Paste: Thomas Mann once said that you can never go home again, or basically never return to the innocence of childhood. Is that what you address on “15 Again”? That saddening sense?

Anderson: There was an ancient Roman philosopher who said that no man can ever step into the same river twice, because he’s not the same man and it’s not the same river, and that’s a brilliant concept, isn’t it? That you can never quite do the same thing twice, because the circumstances are always infinitesimally slightly different, so it’s never going to be the same experience. So yeah, you can never go back, of course you can’t. That’s time travel, isn’t it? But “15 Again” isn’t really about that—it’s about those moments of joy in life that can happen at any age, really. I suppose I’m using the metaphor of age to prescribe that, but it’s not really necessarily about youth—it’s about feeling youthful, which can happen at any age.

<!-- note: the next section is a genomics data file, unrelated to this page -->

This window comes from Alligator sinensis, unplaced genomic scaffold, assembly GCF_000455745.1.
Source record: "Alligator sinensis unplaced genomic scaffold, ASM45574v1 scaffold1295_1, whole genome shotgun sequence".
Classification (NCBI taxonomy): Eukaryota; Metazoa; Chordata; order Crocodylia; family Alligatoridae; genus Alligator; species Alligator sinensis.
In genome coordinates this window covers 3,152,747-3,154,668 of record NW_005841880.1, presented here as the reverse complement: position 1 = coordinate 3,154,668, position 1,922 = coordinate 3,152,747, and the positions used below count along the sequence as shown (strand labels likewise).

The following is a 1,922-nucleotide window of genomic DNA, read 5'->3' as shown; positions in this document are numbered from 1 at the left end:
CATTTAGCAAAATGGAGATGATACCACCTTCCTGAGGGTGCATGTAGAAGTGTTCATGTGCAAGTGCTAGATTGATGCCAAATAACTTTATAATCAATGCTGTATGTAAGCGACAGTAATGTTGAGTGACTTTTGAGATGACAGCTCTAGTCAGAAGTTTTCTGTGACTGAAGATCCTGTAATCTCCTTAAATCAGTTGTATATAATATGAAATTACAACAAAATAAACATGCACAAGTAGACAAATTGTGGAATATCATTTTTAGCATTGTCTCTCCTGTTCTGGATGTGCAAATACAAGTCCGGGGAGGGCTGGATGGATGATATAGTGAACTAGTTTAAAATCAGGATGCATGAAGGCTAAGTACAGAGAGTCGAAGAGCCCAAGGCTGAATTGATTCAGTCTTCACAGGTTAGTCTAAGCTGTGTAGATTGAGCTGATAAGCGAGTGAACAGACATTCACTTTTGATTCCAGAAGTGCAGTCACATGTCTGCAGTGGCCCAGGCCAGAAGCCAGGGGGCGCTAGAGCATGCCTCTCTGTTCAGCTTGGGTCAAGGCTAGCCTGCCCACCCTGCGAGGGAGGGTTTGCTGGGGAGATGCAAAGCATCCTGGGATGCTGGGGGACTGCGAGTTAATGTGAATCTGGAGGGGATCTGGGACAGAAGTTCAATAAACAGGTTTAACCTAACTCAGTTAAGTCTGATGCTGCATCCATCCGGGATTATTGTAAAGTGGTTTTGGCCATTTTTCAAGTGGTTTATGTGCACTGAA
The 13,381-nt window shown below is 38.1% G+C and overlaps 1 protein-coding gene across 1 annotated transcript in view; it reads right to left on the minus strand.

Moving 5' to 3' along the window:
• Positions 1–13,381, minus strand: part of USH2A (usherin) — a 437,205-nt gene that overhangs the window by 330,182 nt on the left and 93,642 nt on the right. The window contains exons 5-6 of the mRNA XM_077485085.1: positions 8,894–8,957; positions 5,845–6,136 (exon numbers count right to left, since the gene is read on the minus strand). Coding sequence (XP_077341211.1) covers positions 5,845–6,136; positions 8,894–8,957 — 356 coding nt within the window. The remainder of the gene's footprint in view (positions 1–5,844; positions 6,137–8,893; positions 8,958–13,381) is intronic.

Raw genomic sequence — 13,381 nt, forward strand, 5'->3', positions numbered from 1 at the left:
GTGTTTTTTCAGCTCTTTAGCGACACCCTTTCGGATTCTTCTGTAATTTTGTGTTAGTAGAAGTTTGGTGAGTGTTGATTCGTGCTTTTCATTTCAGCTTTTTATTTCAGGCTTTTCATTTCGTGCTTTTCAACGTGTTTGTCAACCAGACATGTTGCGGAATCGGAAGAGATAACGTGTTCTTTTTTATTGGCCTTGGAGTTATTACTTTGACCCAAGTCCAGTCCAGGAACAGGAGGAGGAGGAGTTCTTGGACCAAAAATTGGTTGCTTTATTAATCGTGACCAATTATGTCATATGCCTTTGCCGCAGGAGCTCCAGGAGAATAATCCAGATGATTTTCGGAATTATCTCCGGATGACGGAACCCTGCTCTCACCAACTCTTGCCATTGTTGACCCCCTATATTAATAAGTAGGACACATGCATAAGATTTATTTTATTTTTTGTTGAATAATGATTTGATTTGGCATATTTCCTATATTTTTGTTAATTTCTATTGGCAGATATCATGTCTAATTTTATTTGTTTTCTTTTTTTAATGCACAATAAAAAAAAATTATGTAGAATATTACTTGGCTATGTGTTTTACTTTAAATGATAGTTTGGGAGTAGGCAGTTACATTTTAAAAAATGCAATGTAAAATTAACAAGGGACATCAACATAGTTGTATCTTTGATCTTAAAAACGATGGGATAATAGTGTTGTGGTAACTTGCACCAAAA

Paste: What is “Black Ice,” exactly?

Anderson: It’s a slippery winter road that doesn’t look like it’s going to be slippery. It’s basically a metaphor—“We’re on the black ice with no headlights with our hands off the wheel.” It’s like being out of control, and about embracing that lack of control. It’s a song about control, about letting go, and how that can kind of be like freedom sometimes.

Paste: The guitar has a voice, a personality of its own on Autofiction.

Anderson: Yes. This for me is Richard’s greatest record, actually. And I think that it’s actually the first record where Richard’s real personality as a guitar player has shown through. I think on previous Suede records, he was always kind of in the shadow of Bernard [Butler, founding guitarist]—he was always sort of emulating the conventional Suede guitar sound that Bernard started. But I think this is the first Suede record where he’s able to show himself as a guitar player, and that his influences are very different—his influences are all these post-punk things like John McGeoch, Keith Levene, Siouxsie and The Banshees and all these people. But now, he’s made his own, I think, and it’s got Richard’s personality stamped all over it, this record. So I agree with you—the guitar playing is absolutely brilliant, and really inspiring. And he’s been amazing, Richard—he’s gone on to a new level as a writer, I think, and the kind of music he’s presenting me now is just absolutely brilliant. I’m so excited about working with Richard now—it’s amazing.

Paste: On a side note, are you ever still in touch with Bernard?